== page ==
Decision coverage and branch coverage are closely-related forms of structural coverage analysis. Decision coverage is referenced by DO-178B/DO-178C whereas branch coverage is referenced by ISO 26262. Branch coverage requires every exit from a conditional source code statement to be executed. Thus, for an
if statement, branch coverage requires the
then part and the
else part to be executed (if there is no
else part, the if statement should still execute the decision as true and false). For decision coverage, the DO-178B/DO-178C definition of decision covers conditional statements, in the same way as branch coverage, but it also includes assignments of Boolean variables, for example:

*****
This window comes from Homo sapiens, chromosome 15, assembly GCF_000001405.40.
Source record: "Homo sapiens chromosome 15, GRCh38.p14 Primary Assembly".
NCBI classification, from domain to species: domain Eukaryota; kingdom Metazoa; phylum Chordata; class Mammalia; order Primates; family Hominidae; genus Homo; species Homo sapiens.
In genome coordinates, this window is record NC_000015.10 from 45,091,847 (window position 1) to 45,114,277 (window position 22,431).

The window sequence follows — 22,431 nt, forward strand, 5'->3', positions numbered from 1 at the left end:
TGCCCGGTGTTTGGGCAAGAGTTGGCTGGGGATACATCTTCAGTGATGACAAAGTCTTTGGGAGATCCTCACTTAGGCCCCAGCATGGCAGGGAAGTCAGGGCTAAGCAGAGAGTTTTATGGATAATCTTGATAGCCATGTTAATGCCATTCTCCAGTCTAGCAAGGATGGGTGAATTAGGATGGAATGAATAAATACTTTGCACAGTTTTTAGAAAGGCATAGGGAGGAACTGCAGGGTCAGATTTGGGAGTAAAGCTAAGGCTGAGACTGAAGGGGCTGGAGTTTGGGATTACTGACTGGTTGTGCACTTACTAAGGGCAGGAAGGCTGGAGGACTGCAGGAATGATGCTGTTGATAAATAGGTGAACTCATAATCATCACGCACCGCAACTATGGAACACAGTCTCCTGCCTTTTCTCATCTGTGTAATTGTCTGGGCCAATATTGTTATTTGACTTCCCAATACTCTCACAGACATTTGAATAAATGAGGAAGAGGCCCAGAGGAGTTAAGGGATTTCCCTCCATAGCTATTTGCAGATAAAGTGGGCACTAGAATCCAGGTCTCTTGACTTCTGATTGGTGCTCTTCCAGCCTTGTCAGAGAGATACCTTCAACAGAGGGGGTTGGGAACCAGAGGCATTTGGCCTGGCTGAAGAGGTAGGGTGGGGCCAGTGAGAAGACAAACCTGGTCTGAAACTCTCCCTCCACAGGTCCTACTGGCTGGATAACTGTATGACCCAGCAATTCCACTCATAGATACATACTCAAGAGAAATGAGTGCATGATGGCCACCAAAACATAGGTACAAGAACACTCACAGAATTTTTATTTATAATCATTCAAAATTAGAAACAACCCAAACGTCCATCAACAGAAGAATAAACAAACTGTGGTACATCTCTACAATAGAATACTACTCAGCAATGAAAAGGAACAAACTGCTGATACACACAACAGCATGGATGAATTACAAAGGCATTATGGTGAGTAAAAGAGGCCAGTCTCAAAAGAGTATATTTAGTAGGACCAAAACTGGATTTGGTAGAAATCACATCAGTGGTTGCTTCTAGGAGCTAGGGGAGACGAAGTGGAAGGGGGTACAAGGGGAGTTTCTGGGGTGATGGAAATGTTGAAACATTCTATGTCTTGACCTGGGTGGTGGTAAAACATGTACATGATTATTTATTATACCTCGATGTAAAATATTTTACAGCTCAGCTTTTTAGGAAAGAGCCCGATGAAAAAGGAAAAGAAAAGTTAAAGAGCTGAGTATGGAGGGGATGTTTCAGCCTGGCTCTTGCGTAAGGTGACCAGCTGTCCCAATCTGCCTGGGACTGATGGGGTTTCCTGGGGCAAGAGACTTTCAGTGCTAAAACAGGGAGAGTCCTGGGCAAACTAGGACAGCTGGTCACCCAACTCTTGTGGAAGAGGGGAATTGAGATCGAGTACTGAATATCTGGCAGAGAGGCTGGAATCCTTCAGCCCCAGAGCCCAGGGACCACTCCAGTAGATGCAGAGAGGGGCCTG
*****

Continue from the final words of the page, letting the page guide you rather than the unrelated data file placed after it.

a := b or (c and d); (Ada) a = b || (c && d); (C/C++)
In this case, decision coverage would require tests for the above assignment making
a both true and false.
Moreover, given the same source code and tests to exercise it, the percentage of coverage reported may be different between branch and decision coverage. For example, if 3 out of the 4 branches of a
switch statement are executed, the branch coverage would be reported as
75%, but for decision coverage, a decision is considered covered only if all its branches are covered, so the coverage of the switch statement would be reported as
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